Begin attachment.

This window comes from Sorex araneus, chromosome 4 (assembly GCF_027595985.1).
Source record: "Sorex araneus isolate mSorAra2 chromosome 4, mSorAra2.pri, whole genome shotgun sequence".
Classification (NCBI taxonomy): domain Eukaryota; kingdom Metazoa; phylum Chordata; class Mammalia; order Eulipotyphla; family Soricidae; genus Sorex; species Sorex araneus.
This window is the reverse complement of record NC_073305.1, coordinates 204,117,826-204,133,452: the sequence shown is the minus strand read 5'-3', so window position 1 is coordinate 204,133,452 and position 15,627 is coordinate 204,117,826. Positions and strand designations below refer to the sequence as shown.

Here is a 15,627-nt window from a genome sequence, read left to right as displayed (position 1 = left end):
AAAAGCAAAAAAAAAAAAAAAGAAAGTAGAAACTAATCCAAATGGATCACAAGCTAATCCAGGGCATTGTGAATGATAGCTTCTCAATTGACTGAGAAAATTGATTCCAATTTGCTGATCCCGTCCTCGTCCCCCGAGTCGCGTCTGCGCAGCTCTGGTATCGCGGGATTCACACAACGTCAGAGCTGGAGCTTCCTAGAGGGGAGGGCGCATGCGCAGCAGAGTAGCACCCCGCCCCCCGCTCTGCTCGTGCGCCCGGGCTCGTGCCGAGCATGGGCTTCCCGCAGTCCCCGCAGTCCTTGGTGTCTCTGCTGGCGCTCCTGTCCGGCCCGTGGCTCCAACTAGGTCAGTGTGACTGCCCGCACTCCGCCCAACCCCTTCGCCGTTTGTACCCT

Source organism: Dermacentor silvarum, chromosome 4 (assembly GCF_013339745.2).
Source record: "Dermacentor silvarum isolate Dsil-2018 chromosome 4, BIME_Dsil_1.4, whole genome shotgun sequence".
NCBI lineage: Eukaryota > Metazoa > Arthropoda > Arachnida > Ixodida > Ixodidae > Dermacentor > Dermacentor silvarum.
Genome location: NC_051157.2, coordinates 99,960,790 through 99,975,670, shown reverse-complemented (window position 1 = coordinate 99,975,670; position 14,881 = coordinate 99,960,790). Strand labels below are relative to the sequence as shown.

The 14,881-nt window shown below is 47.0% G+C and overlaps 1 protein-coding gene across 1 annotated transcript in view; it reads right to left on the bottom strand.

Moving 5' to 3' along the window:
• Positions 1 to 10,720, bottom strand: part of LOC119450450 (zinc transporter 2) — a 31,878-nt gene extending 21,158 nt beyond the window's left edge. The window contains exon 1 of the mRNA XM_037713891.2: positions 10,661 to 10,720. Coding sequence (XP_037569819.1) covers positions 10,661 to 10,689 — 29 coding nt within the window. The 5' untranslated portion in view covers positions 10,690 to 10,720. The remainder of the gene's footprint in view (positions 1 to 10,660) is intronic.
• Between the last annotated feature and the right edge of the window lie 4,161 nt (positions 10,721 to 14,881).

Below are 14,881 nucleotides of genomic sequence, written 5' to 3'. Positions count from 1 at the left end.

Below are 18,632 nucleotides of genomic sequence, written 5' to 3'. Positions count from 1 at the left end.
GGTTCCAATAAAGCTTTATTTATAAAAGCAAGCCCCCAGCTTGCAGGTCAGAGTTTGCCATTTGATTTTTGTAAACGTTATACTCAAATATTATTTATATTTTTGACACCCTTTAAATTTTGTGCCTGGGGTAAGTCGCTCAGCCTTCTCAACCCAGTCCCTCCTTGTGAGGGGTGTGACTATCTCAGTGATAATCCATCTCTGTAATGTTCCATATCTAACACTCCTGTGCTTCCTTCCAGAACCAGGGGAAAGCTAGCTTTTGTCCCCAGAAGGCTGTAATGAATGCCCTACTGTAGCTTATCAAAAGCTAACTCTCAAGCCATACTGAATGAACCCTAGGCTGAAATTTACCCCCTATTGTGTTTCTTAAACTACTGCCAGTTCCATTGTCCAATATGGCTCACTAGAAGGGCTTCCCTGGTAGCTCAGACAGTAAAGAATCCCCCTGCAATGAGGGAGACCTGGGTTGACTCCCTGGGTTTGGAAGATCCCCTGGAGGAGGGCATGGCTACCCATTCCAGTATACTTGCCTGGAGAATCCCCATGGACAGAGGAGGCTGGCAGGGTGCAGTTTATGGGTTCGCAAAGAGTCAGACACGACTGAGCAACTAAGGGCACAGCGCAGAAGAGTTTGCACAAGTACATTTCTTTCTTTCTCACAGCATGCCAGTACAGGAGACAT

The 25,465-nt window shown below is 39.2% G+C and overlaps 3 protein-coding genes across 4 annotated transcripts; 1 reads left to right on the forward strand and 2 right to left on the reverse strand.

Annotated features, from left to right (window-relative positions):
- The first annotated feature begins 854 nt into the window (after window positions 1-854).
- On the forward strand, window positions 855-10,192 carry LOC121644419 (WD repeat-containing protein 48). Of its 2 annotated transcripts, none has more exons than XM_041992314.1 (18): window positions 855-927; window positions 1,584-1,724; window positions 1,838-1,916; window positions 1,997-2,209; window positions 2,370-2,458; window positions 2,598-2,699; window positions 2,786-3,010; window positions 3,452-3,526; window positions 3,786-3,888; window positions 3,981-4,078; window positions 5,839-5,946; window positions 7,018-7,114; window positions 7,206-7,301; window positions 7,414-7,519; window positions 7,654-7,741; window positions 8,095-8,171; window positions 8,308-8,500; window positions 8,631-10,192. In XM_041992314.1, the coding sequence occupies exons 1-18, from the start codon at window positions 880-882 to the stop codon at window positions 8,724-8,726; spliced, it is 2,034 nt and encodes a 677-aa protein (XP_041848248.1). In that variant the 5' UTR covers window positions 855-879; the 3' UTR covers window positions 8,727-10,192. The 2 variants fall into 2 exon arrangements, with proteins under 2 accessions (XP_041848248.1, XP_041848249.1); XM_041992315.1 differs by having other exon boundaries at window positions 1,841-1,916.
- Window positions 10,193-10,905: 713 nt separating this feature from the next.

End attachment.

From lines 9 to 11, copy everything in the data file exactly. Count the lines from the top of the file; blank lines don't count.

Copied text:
NCBI lineage: Eukaryota > Metazoa > Arthropoda > Arachnida > Ixodida > Ixodidae > Dermacentor > Dermacentor silvarum.
Genome location: NC_051157.2, coordinates 99,960,790 through 99,975,670, shown reverse-complemented (window position 1 = coordinate 99,975,670; position 14,881 = coordinate 99,960,790). Strand labels below are relative to the sequence as shown.

The 14,881-nt window shown below is 47.0% G+C and overlaps 1 protein-coding gene across 1 annotated transcript in view; it reads right to left on the bottom strand.